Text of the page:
Sometimes, Curt thinks he says those things because he envies Arthur. He used to like thinking that he could calm down, stop fucking around and enjoy having something or someone good in his life, for once - yet, at the same time, half of him rebels at the thought. Normalcy, stability - sometimes he just despises that about Arthur. He wonders if being with him could actually make him lose his edge, lose Curt Wild. Maybe, if he's not careful, he could up becoming just as conformist, middle class - whatever. Cowardly. He pushes the thought away and bites his lip, surprised at his own treachery. Fuck it; I do need him. I'm gonna make it work this time …
But Curt's not used to cleaning up the messes he makes. Normally, he would have run right away from a situation like this, and done his best to bury the memory in a haze of drugs and liquor and sex. That's hardly in order now, though. He can't exactly respond the way he used to when he's come so close to killing himself, this time, and when he might actually have someone who's worth trying to get back.
Maybe it's stupid, or absurdly sentimental, but sometimes, he has actually found himself pulling out the photo of Arthur that he keeps in his wallet. He remembers the day he took it. They had been shagging, as Arthur might say, and had only just finished when someone knocked at the door. Curt had been inclined just to yell at them to go away, but Arthur had quickly disengaged from Curt, stood up and grabbed his jeans and what must have looked like his own sweater in the dark. He was halfway to the door before realizing that he had put on Curt's shirt instead, poor fit and studded collar and all.
Arthur's smiling in the picture Curt had taken afterwards. He had gotten the shirt half off when Curt surprised him with his old Polaroid camera, and you can just see the surprise and awkwardness in his face, mingling with laughter. So like Arthur. That's why Curt loves this picture as much as he does, though he has more carnal ones from that and other occasions.
He does want all that back. In fact, he'd give almost anything to see that smile on Arthur's face again, rather than sit alone in his apartment or, worse, wake up in a hospital after nearly dying for a habit he'd sworn off years ago. Curt might not be any good at cleaning up the messes he makes, but he'll be damned if he won't try, this time.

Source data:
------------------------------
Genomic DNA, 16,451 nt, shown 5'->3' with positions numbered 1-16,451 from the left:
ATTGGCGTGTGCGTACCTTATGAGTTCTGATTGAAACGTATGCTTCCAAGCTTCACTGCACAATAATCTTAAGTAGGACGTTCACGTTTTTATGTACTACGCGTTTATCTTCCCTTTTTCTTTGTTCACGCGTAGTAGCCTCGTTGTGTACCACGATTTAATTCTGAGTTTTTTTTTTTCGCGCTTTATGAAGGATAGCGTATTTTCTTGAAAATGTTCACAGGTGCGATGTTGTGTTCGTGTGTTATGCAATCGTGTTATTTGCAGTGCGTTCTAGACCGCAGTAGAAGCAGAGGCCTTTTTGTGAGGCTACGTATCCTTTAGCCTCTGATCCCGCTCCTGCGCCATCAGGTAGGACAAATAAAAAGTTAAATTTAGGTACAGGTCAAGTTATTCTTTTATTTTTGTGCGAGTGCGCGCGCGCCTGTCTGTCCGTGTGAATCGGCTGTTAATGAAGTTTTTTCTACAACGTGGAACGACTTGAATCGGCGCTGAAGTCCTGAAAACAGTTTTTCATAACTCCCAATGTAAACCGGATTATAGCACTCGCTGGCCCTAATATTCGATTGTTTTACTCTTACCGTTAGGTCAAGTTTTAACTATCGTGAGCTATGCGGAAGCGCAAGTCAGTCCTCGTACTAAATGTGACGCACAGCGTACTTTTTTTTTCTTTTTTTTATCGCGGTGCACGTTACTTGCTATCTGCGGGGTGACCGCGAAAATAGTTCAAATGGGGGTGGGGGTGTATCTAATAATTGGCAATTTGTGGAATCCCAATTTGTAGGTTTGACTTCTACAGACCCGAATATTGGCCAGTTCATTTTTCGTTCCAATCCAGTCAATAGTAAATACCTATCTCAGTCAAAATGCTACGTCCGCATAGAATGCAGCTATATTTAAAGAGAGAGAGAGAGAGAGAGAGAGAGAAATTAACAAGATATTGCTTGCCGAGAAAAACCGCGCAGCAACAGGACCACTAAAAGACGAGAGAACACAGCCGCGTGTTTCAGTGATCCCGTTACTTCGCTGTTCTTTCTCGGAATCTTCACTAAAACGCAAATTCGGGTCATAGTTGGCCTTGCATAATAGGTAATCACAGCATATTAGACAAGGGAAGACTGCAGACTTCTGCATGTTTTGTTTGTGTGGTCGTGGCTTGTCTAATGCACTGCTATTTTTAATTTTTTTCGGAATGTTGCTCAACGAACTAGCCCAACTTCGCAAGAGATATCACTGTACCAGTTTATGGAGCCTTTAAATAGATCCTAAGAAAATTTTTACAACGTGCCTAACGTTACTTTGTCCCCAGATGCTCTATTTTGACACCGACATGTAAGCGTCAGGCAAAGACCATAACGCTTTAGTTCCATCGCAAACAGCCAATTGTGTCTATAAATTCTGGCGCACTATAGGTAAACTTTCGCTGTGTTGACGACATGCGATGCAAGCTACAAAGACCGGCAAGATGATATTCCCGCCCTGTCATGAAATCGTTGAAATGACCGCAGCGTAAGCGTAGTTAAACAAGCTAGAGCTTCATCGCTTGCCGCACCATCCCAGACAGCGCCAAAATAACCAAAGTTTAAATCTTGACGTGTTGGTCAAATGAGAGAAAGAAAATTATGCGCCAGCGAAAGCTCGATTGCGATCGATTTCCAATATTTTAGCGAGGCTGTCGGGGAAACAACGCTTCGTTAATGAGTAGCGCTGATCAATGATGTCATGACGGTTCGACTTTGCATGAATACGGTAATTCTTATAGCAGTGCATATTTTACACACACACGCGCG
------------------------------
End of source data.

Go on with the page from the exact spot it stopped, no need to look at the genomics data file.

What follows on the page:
Still it takes him a little over two weeks before he can face Arthur.
The cold, sick feeling in the pit of Arthur's stomach has hardly lifted since Curt's overdose. Earlier, even - he can hardly remember the last time he has been normal. Before Curt dropped him after his fateful tour, at any rate. The last couple of months have been more like a nightmare than anything. Arthur tries not to think about it, but he knows he has never been so alone or so lost, at least not since his first days on his own in London after his father threw him out.
He's been trying to jog, take care of himself, as if he could outrun the emptiness - as if the release of endorphins would help, like everyone says. It doesn't. He comes home to his apartment late in the evening, his hair damp with sweat and his legs cramping as he climbs the stairs.
At the first landing he hears Curt's voice - unmistakable, though still weaker than it should be. Arthur's heart is pounding against his ribs, and he knows it's not just from running. He ignores it, bolts up the remaining stairs.
"Arthur," Curt is saying in that half-shouting, half-pleading tone. "Look, if you're home -"
Arthur turns into the corridor. Their eyes meet; Curt's words die away, and Arthur stops dead in his tracks. The silence is so heavy Arthur can almost touch it.
Then Curt tries to smile.
Arthur bites his lip. He tries to think of something to say, but can't, so he reaches for his key, fumbles with it, and wonders why he had been foolish enough to run towards Curt a minute ago.
"Please let's do this inside," he says, quietly.
Curt nods. He reaches for a cigarette with shaking hands. Arthur, certain that he is craving more than the cigarette, can't even look at him.